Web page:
‘Very little evidence’ the coronavirus epidemic is under control, says virology expert
The CDC confirms a Washington state resident is the first U.S. case of the coronavirus, which is blamed for at least 17 deaths in China and for sickening more than 460 others; insight from Dr. Robert Siegel, professor of microbiology and immunology at Stanford University.
The Chinese government has quarantined the city of Wuhan and plans to shut down the airport and public transportation within hours amid an outbreak of the coronavirus, according to reports on the country’s social networks. The virus has been linked to at least 17 deaths and has sickened over 500 others.
CORONAVIRUS VACCINE IN 'EARLY STAGES' AS FOCUS TURNS TO CHINA'S TRANSPARENCY
Other countries' health agencies and governing bodies have issued warnings to travelers including the U.K., which advised against "all but essential travel" to Wuhan, which is where the virus was first detected. Several countries have implemented enhanced screening measures at airports for flights arriving from the Wuhan region as China faces scrutiny over what officials knew about the outbreak and when they discovered it.
For weeks the country's health officials maintained that the number of people infected remained at 41, with minimal fatalities, but as more cases emerged and the death toll spiked fears of a cover-up began to surface. Top officials in China have reportedly warned lower-level officials to not cover up the spread of the virus, which is now said to be transmissible between humans.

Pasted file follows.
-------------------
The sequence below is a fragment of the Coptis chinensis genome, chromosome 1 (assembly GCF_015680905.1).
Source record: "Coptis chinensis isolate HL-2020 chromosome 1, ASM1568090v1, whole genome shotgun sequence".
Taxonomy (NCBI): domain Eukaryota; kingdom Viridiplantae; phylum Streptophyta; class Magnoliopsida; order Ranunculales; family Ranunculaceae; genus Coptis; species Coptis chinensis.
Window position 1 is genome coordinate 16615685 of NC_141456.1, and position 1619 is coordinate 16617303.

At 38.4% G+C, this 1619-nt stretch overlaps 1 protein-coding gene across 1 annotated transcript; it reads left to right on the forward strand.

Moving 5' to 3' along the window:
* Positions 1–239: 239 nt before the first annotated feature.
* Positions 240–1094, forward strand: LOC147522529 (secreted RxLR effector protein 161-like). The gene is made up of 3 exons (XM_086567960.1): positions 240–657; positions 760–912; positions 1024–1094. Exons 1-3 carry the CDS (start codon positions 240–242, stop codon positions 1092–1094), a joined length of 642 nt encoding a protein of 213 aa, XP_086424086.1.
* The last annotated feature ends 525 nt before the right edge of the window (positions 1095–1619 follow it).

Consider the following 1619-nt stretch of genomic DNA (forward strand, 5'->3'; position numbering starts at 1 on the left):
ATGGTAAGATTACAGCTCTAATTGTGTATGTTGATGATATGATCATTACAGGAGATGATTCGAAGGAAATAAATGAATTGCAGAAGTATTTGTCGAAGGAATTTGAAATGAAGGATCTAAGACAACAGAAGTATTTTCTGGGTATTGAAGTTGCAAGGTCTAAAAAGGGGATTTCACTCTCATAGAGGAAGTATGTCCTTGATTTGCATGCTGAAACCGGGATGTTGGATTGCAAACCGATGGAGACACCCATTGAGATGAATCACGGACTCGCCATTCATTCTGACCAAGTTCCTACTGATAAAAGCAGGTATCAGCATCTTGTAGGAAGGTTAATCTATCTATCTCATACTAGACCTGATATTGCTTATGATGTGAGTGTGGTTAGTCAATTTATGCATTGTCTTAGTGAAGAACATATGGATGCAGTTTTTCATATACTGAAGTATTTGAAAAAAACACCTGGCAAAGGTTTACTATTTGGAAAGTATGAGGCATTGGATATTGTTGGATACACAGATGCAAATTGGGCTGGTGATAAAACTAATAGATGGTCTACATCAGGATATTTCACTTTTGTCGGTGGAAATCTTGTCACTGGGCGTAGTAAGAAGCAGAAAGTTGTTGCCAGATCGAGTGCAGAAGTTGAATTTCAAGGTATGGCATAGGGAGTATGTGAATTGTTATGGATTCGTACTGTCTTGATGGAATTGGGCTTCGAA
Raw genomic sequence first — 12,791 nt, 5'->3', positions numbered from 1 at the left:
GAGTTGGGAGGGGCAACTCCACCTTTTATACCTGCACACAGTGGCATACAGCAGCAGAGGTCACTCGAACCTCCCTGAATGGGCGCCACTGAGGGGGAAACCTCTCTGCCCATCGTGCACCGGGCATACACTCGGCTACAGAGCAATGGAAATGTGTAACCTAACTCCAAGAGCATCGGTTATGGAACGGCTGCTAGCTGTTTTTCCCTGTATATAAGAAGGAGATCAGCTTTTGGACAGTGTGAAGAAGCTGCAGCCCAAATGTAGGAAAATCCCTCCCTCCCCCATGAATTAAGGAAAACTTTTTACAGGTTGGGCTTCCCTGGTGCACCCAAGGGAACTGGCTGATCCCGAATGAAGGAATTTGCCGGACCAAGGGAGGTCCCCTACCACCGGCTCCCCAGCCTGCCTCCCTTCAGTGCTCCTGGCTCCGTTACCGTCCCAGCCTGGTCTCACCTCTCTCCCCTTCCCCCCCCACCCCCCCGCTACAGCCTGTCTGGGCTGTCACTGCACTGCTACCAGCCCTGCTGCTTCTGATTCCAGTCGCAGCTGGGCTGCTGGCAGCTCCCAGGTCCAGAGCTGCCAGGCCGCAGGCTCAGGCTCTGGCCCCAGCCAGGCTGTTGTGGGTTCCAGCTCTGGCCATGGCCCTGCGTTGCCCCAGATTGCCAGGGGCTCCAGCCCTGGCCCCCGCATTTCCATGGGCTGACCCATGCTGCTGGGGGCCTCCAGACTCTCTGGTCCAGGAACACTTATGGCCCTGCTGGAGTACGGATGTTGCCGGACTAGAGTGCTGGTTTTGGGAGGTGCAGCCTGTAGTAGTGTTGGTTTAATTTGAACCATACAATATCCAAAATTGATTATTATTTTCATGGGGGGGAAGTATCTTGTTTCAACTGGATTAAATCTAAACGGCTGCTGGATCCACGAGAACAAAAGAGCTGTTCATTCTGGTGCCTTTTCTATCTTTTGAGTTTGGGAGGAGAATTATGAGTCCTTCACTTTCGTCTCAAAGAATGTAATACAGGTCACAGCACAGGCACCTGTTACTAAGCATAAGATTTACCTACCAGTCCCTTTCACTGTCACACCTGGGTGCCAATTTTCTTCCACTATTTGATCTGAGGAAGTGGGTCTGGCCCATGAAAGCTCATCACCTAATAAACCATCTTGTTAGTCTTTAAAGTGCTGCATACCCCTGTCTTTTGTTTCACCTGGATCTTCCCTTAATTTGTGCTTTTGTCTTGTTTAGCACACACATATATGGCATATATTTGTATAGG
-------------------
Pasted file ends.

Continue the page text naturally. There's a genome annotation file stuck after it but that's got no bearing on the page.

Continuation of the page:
Any lower-level officials who attempt to conceal new cases would be "nailed on the pillar of shame for eternity," officials with the Central Political and Legal Affairs Commission, a top political body in the country that handles law and order, allegedly said, according to the BBC.
The call for transparency follows the country's botched handling of the SARS virus in 2002-2003, which infected 8,000 and killed at least 770. At the time, officials were accused of covering up the virus, which was not announced to the public until about five months after it was detected.
Five other countries, including the U.S., have reported cases of the coronavirus, which is said to cause fever, cough, and shortness of breath in patients. On Wednesday, the National Institutes of Health confirmed to Fox News that it was in the "very early stages of developing" a vaccine to combat the virus.
Fox News' Madeline Farber contributed to this report.
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